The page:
New York Times Editorial Praises U.S. Department of Education for Helping Victims of College Fraud!

Dear Commons Community,

The New York Times has an editorial today complimenting Arne Duncan”s recent decision to forgive the federal loans of tens of thousands of students who attended Corinthian Colleges.  The decision provides relief for those who were seduced into taking on debt in exchange for useless degrees and certificates. As stated in the editorial:

“Corinthian, a for-profit company, filed for bankruptcy last month after finding itself in the cross hairs of federal and state lawsuits and multiple investigations. The Education Department’s decision, announced Monday, is a rebuke to members of Congress who have steadfastly defended these companies, which have feasted on federal student aid, despite clear evidence that many earn their profits by preying on low-income students and veterans.

The flaws in this system have long been clear. For-profit colleges account for only about 12 percent of student enrollment but for nearly half of student loan defaults. In addition, an analysis of federal data by the Institute for College Access and Success, a nonpartisan policy organization, shows that graduates of for-profit schools are much more likely than graduates of other institutions to have debt of $40,000 or more. In other words, the problem of excessive debt goes well beyond schools that may be guilty of fraud.

The schools compound the problem by misleading students about the value of their degrees. This spring, for example, the Department of Education fined Corinthian $30 million for misrepresenting job placement rates in one of the chains it owns, saying that the company had “violated students’ and taxpayers’ trust.” This came on top of a 2014 lawsuit by the federal Consumer Financial Protection Bureau, which charged that the school had “lured tens of thousands of students to take out private loans to cover expensive tuition costs by advertising bogus job prospects and career services.”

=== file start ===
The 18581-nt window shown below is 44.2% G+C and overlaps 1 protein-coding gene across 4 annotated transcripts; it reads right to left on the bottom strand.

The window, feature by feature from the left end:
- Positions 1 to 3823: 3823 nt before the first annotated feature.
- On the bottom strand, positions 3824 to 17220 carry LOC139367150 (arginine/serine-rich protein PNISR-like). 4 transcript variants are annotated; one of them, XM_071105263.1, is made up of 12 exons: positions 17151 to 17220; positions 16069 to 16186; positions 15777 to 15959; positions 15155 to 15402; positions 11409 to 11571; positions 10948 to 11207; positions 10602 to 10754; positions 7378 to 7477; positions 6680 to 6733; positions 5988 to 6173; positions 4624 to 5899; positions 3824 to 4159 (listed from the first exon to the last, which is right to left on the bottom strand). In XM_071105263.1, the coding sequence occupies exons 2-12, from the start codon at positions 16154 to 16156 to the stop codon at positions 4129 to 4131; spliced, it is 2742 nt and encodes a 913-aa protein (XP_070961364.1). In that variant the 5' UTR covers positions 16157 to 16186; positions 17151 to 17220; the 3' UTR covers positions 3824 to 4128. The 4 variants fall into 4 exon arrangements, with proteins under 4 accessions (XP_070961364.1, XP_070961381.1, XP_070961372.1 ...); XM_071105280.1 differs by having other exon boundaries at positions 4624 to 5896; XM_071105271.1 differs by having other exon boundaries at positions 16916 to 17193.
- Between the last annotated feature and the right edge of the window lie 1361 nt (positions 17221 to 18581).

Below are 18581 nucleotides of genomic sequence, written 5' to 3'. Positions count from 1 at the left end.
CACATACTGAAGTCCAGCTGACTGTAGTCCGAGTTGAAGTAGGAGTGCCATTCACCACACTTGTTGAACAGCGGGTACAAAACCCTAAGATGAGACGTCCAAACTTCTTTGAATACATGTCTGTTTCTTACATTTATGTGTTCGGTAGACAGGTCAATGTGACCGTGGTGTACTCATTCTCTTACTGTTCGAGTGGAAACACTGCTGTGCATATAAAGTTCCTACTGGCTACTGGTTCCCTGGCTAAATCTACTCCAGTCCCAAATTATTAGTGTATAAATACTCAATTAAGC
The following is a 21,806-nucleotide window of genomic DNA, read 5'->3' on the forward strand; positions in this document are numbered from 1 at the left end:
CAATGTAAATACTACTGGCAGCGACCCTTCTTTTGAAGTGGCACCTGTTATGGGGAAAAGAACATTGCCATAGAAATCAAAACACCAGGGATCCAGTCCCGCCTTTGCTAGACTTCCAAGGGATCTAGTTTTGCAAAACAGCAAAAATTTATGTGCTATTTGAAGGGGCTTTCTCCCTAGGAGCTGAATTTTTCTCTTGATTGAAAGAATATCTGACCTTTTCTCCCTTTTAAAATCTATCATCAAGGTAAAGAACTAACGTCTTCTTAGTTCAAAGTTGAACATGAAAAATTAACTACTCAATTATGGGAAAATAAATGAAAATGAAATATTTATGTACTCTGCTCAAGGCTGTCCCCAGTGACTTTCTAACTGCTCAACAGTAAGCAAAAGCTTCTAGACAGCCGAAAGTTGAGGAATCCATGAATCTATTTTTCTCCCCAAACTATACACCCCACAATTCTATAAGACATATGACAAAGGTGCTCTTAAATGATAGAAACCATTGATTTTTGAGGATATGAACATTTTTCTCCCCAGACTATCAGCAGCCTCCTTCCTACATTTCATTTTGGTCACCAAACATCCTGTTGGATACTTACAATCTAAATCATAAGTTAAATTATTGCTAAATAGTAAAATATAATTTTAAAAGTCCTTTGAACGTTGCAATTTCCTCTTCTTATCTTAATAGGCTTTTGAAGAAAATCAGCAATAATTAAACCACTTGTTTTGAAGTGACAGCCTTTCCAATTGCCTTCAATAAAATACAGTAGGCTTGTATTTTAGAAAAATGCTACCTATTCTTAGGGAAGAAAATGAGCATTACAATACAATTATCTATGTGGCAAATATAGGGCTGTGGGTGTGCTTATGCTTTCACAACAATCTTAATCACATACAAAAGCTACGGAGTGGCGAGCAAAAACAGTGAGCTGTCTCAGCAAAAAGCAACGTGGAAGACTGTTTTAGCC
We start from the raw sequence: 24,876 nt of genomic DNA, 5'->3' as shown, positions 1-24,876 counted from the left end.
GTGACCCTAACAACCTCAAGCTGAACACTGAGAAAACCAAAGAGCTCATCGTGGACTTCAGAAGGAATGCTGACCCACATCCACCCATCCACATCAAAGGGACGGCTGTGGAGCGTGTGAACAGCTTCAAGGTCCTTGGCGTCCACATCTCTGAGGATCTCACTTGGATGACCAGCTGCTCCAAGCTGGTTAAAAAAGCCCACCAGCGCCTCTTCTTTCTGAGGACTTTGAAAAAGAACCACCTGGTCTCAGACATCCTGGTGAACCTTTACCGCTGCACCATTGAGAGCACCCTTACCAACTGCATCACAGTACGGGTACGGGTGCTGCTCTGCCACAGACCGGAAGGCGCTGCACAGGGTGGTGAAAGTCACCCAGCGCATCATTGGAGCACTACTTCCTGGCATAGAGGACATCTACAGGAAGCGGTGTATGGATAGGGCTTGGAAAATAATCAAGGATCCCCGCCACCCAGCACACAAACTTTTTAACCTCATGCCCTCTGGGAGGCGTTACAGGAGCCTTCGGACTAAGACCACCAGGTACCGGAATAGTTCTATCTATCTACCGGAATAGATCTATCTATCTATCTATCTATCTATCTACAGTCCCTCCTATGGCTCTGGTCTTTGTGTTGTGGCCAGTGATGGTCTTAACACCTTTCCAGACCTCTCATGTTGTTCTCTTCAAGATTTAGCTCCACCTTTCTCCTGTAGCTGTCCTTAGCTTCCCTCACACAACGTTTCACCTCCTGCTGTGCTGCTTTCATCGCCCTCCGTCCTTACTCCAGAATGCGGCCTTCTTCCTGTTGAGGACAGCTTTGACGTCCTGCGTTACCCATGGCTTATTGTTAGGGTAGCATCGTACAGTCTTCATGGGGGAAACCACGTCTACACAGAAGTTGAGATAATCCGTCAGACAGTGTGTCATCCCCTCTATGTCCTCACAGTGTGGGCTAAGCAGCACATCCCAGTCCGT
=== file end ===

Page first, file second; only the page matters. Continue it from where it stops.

The Department of Education has broad authority to forgive debt in cases where schools have committed wrongdoing. The pressure on it to do more in this area has been building in the states where attorneys general have taken the initiative in shielding people from predatory schools. In April, nine attorneys general petitioned the department to forgive the debts of students harmed by schools that have broken the law and to pursue large companies that “seem to exist largely to capture federal loan dollars and aggressively market their programs to veterans and low-income Americans.”

Speaking bluntly, Mr. Duncan said that some for-profit schools had brought “the ethics of payday lending into higher education.” The department’s proposal promises forgiveness to students who were enrolled in Corinthian schools that closed after June 20, 2014, or who withdrew after that date without completing their program. Students at other institutions who believe they were defrauded by their schools may seek debt relief, whether their schools closed or not. The department will appoint a special master to design and manage a system for processing those claims.